The Government has funded 1,232 nurse entry to practice positions in 2015. This includes 225 extra training places, 160 in DHBs, 40 in aged residential care and 25 in VLCA general practices.
There were 52,729 nurses with annual practising certificates registered with the Nursing Council of New Zealand as of 31 March 2015. This represents an increase of 6,764 since 2009.
Working to the full extent of scope of practice
Part of providing care closer to home includes harnessing the full potential of our workforce.
I’m committed to making the best use of nurses’ and midwives’ skills and experience. For nursing this includes all three scopes of practice - enrolled nurses, registered nurses and nurse practitioners.
Kaiawhina or the non-regulated carers and support workers are also an important part of the workforce. I know that Careerforce and Health Workforce New Zealand are working together to develop a workforce action plan.
Registered Nurse Prescribing
People with long term conditions benefit greatly from nurses with the knowledge and skills to help them manage their health. This includes medication management.
I recently agreed to officials progressing an application to allow appropriately skilled and educated nurses in primary and specialty teams to practice as designated prescribers.
Diabetes nurse prescribers have led the way for registered nurses to prescribe medicines. There are already 100 diabetes nurse specialists prescribing or in training to prescribe.
Evidence shows that diabetes nurse specialists bring important benefits to the effectiveness of diabetes services, is acceptable to patients, and is supported by the healthcare team.
We want to continue to build on this and grow the numbers of nurses able to prescribe in primary care and specialty teams.
Clinical Nurse Specialists
Clinical Nurse Specialists lead the development of nursing protocols in their area of practice.
They are a valuable resource, able to grow the capability of the workforce by leading care and offering education for best practice.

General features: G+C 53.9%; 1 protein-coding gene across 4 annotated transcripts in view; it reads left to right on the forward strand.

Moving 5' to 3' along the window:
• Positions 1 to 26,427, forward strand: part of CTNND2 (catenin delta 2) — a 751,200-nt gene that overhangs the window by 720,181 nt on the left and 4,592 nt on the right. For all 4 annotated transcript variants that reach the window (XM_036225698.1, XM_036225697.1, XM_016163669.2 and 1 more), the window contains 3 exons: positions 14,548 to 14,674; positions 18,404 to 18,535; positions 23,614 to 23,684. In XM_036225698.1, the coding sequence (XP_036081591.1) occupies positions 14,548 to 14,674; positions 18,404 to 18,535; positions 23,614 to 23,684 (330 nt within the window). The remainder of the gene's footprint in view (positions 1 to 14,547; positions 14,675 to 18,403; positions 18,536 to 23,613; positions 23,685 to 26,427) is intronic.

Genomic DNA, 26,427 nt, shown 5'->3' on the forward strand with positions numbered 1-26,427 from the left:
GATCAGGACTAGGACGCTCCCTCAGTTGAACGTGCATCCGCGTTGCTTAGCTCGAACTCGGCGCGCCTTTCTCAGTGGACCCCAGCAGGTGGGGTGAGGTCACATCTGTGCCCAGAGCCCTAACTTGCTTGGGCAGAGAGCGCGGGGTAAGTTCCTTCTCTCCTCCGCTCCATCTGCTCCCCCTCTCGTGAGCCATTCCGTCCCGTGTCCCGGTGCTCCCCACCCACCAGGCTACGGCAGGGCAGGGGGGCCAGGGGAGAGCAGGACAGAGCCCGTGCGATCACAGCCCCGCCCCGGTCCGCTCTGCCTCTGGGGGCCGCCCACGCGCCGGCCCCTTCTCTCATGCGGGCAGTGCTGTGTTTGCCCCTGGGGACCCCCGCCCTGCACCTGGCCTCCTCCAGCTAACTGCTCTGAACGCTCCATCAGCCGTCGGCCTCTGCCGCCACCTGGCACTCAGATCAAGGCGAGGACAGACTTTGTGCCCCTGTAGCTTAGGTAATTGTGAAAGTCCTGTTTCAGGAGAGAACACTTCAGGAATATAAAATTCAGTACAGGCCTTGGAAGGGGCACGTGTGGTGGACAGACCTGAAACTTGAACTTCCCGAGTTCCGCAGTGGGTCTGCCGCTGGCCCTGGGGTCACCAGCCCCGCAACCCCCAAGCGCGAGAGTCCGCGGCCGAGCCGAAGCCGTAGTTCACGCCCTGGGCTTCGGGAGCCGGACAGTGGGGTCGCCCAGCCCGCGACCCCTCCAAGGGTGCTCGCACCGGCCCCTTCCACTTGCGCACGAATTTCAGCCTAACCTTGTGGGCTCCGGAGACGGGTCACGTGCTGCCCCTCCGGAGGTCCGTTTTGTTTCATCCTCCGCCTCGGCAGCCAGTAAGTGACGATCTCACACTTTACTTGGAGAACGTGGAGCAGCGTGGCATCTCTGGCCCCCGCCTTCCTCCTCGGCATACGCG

There are now 1,449 clinical nurse specialists across the 20 DHBs, almost six per cent of the DHB registered nursing workforce. This is a six per cent increase from last year, and the number has nearly doubled from 744 in 2007.
We have developed a new training programme, which will be available from July next year, for nurses performing endoscopies. This will help to speed up waiting times for screening and diagnostic endoscopy.
We also plan to further increase the number of specialist nurses in palliative care.
Nurse Practitioners and Education Pilot
There are now 145 nurse practitioners in New Zealand. Numbers have steadily increased since the role was established in 2001.
Models of care with nurse practitioners have been shown to have many advantages. In MidCentral for example, nurse practitioners working in aged residential care improved access, contributed towards a more seamless patient journey, and reduced hospital admissions.
It is important to support nurse practitioners in employment once they have completed their qualification.
Next year Health Workforce New Zealand will be funding an initial cohort of nurse practitioner candidates in a revised education programme run by the University of Auckland and Massey University.
Health Practitioners Bill
The role of nurse practitioners will become even more valuable as numbers increase and models of care become more collaborative and integrated.
I’m aware that nurse leaders have described a number of barriers to nurse practitioners and nurses contributing to the full extent of their scopes of practice.
I was pleased to see the Health Practitioners Bill pass its first reading in Parliament last month.
This Bill will enable other health practitioners, especially nurses and nurse practitioners, to carry out many functions that until now only doctors have been permitted to do.
The Bill will improve access to health services and provide more timely and effective treatment. It will be a significant milestone for nurse practitioners and other nurses.
In closing, I want to assure you that the Government will continue to place a top priority on delivering better health services for New Zealanders.
I am confident that together we can meet the challenges we face by working together as a team and making the most of the skills and knowledge of the workforce.
Thanks again for inviting me here, I hope you enjoy your time here today.